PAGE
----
In injectable contraceptive, forest dept finds a solution to control monkey menace
To control the monkey menace in the city, the Delhi government’s forest department is pinning all its hopes on an injectable contraceptive, developed by an IIT Delhi professor in the 1980s, for human males.
The drug — Reversible Inhibition of Sperm Under Guidance (RISUG) — developed by Sujoy Guha has been successfully tried on animals such as rats, rabbits and the common monkey (rhesus macaque) besides humans. It has been declared safe by the Indian Council of Medical Research (ICMR) and the Drug Controller General of India (DGCI) in 2018 and is now awaiting mass production.
An affidavit — filed by Ishwar Singh, the Delhi forest department’s chief wildlife warden (CWW) — before the Delhi High Court on Thursday states that the RISUG is a viable option after three failed attempts to get NGOs to conduct laparoscopic sterilisation of the simians. Any invasive procedure is scorned at by wildlife activists for the fear of monkeys scratching open their stitches.
Delhi’s monkey population is estimated at a few lakhs, and is burgeoning — with areas such as Tis Hazari in the northern ridge and Sunder Nagar reporting violent man-simian conflicts. The forest department has been translocating all monkeys caught to the Asola Bhatti Wildlife Sanctuary since 2007. Since then, the government has been spending ₹8 lakh on feeding about 19,000 of these primates a diet of 2,500 kilograms of fruits and vegetables per month.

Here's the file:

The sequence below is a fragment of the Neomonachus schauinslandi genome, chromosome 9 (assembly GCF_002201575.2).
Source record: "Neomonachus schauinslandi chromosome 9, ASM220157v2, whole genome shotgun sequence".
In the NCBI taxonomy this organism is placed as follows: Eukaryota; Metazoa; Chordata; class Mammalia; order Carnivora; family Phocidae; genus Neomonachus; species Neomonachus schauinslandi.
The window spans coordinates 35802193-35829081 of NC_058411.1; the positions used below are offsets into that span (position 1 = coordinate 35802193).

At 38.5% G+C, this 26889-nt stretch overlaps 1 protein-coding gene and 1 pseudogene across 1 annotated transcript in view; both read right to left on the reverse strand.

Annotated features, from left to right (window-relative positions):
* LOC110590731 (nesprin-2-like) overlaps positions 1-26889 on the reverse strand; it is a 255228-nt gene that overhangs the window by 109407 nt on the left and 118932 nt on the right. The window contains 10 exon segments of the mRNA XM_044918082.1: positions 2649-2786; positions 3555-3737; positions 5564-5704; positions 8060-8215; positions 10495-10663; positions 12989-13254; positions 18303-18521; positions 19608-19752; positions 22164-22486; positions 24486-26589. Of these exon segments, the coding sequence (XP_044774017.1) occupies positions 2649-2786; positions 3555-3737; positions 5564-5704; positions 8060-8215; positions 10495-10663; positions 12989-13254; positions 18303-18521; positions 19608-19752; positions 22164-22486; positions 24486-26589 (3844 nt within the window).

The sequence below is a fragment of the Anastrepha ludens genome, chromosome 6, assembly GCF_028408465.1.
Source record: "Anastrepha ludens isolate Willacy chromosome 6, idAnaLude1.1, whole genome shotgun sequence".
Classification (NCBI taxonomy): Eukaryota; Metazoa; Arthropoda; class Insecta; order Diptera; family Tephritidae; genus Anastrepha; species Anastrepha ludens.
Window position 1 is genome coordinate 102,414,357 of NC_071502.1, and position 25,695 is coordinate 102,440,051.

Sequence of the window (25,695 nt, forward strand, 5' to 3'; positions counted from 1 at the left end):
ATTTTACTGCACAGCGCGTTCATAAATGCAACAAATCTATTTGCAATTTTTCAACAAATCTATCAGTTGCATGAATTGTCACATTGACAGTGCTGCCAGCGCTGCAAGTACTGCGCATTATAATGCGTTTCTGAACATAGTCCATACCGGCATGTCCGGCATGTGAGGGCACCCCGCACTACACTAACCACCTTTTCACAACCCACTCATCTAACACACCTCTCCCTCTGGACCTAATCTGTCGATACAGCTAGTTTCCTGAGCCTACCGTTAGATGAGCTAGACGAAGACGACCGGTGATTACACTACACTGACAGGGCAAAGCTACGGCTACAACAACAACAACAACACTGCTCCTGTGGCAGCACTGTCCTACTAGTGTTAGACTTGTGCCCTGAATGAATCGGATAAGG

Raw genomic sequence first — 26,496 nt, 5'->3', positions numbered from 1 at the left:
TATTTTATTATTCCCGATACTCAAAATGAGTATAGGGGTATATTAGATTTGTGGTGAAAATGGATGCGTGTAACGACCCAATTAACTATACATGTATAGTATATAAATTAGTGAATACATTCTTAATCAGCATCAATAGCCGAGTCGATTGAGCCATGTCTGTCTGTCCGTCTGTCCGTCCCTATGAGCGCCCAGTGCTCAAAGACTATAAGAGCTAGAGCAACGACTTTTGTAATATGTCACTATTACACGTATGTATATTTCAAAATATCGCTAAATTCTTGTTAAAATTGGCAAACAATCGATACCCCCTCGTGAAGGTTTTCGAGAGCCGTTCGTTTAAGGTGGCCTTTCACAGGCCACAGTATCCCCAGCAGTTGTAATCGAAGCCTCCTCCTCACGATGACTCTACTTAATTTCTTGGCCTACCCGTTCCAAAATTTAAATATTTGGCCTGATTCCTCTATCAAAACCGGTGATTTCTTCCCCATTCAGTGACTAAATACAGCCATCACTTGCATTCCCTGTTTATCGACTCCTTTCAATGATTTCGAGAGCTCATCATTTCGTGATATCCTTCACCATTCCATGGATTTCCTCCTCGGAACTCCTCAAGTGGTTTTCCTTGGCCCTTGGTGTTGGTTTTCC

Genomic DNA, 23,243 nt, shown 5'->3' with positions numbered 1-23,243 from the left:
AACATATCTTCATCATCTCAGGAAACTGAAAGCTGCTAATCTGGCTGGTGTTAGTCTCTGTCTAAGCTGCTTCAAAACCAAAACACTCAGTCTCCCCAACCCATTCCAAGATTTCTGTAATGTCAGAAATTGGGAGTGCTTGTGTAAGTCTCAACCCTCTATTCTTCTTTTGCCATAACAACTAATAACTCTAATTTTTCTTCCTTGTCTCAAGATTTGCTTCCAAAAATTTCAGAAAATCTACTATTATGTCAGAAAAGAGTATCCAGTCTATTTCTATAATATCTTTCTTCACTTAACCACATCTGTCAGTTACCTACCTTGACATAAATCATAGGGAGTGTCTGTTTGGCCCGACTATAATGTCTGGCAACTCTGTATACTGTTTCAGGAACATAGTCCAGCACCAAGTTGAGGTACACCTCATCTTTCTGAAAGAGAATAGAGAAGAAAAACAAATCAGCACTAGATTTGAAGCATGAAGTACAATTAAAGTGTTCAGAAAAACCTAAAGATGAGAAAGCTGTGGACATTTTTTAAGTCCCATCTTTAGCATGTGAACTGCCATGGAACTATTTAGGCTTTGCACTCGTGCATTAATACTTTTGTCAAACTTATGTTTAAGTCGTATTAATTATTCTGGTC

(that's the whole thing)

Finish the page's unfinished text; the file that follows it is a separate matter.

“A meeting (on this issue) was conducted by the chief secretary, Delhi, on April 22, during which it was pointed out by veterinary doctors that successful trials of RISUG have already been conducted on primates,” the affidavit reads. Trials on monkeys at AIIMS, the Central Drug Research Institute (Lucknow) and University of Rajasthan (Jaipur) have shown full success and safety. This has also been reported in top international scientific journals.
A senior forest official, who requested anonymity, told HT, “Since the earlier drug we were considering, Porcine Zona Pellucida (PZP), had to be imported from Africa at a huge cost, and its effectiveness had not been tested on monkeys, we found RISUG to be a much better option.”
When contacted, Guha said he has, indeed, been contacted in this regard. “This is a viable option. The delivery of a RISUG injection to monkeys takes just 15 minutes with no incision or stitch and is effective for a lifetime.”
Wildlife activist Sonya Ghosh said any such medical intervention has to be done carefully. “We have to be 100% sure that it will be safe for the animals,” she said.
Meera Bhatia, the lawyer who has been fighting a case in the Delhi High Court for monkey control in New Friends Colony since 2001, said she will be happy with any effective remedy. “This legal struggle to find a solution to the monkey menace has been going on for 18 years now.”